Q&A: Julie Borlaug
Julie Borlaug is fulfilling her famous grandfather’s wish.
He is Norman E. Borlaug, winner of the 1970 Nobel Peace Prize for his work in global agriculture and founder of the World Food Prize, an international award given to individuals who increase the quality, quantity, or availability of food in the world.
Newly appointed to the Council of Advisors at the World Food Prize Foundation, she is continuing the Borlaug legacy of food security and innovation in agriculture.
“My grandfather always wanted the family to be involved in the World Food Prize, and it is one of the greatest honors I’ve ever had,” Borlaug says. “I am passionate about agriculture, about the prize, and helping it grow and change over time.”
One of her goals at the foundation is to help broaden the World Food Prize beyond production ag and into a holistic perspective that is more inclusive on topics like livestock, nutrition, alternative proteins, gene editing, new food systems traceability, and more. She also wants to support the next generation of innovators who think outside the box and take risks, like her grandfather.
SF: Where are the opportunities for growth and innovation in agriculture?
JB: I follow many start-ups in agriculture. There is so much activity, whether it’s a company working with soil carbon sequestration, more natural ways to manage insects, carbon markets, or alternative proteins for feed or human consumption. We need to link everyone and be supportive because we’re all a part of the value chain.
SF: How do we overcome the challenges in the food supply system?
JB: If we do not speed up innovations, we will run out of time to find meaningful solutions to address hunger, malnutrition, climate change, and sustainability. We need to match the urgency and incredible pace that provided vaccinations to COVID-19. Moderna was a small company but because of its innovation, support from the government, and regulatory policies that didn’t lock out small companies, they were able to rapidly develop a solution. The same pace and urgency should be part of agriculture. We need to give startups a seat at the table and challenge all to quicken the path to innovate. And to listen and learn from the next generation who truly owns the future in 2050 is critical. My grandfather said he spent time with the university students because they challenged him to keep learning and kept him from getting too ivory-towered.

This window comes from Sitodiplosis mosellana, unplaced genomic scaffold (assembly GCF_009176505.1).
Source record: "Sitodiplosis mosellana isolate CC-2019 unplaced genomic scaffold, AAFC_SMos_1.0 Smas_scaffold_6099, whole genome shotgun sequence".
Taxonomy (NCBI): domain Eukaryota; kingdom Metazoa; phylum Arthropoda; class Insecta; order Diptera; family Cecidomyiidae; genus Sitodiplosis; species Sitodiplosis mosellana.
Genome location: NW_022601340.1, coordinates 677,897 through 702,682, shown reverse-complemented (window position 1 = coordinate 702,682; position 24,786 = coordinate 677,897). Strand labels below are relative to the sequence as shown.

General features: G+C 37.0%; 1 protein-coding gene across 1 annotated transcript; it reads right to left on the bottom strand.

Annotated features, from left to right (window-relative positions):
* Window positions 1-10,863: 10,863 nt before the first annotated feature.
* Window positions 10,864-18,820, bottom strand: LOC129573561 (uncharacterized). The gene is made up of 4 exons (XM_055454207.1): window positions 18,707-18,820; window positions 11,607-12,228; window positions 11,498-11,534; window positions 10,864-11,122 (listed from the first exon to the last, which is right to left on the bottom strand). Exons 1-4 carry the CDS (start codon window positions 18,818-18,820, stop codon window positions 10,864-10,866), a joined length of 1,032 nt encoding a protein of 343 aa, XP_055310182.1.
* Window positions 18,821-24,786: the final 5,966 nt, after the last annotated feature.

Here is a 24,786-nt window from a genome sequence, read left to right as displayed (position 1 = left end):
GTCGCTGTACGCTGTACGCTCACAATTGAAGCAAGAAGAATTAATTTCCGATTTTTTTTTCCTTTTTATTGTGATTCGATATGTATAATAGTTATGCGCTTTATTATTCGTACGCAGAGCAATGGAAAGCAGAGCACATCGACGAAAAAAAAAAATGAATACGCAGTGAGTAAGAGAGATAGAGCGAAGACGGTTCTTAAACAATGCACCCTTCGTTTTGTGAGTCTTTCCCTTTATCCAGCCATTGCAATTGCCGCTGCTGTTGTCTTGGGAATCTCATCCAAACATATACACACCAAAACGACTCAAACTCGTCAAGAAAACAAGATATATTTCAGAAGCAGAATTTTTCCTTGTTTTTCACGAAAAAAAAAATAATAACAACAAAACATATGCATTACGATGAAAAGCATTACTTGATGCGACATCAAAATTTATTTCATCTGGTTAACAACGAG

SF: What lessons do you carry with you?
JB: The biggest lesson I have ever learned is to listen to the farmer! One of the biggest gifts I’ve been given is the opportunity to travel to developing countries and work with small-holder farmers hands on. In those countries, small-holder farmers are the majority, and when you meet them, it’s important to ask what they need. A lot of times in the past, we presented and transferred a Western form of agriculture and thought it would be applicable and accepted culturally. But when you travel and talk to them, see what their needs are, and get their buy-in, that’s when collaboration and innovation become more powerful.
Additionally, taking our innovations to the farmer. There is no use in innovations that sit on the shelf for 10 plus years. Farmers cannot wait on political rhetoric or be held back by people and organizations that do not understand ag.
SF: What innovations have you seen internationally that have made an impact on global agriculture?
JB: If you look at how developing countries have implemented technology, they didn’t put in landlines, they went directly to the mobile phone. That radically changed their world because automatically they had direct market access and no longer had to work through a middleman; they could get information on weather, diseases, and more.
I’m involved in Thought for Food Challenge, which supports creative breakthrough solutions for food systems. In the challenge, we give a Borlaug Take It to the Farmer Award, and this past year, young innovators from Africa won who developed a way to do diagnostic analysis on poultry via an app. The tool has been life changing because producers can’t always get a veterinarian or afford one. It is a game-changing solution and technology that suits a localized need.
It’s exciting to see young companies’ bold and innovative thinking.
Name: Julie Borlaug
Background: Borlaug is VP of corporate communications and PR at Invaio, a tech company delivering natural solutions for crop quality.
Education: Borlaug received a bachelor’s degree from Texas A&M University in international studies and political science and a master’s from the University of Dallas.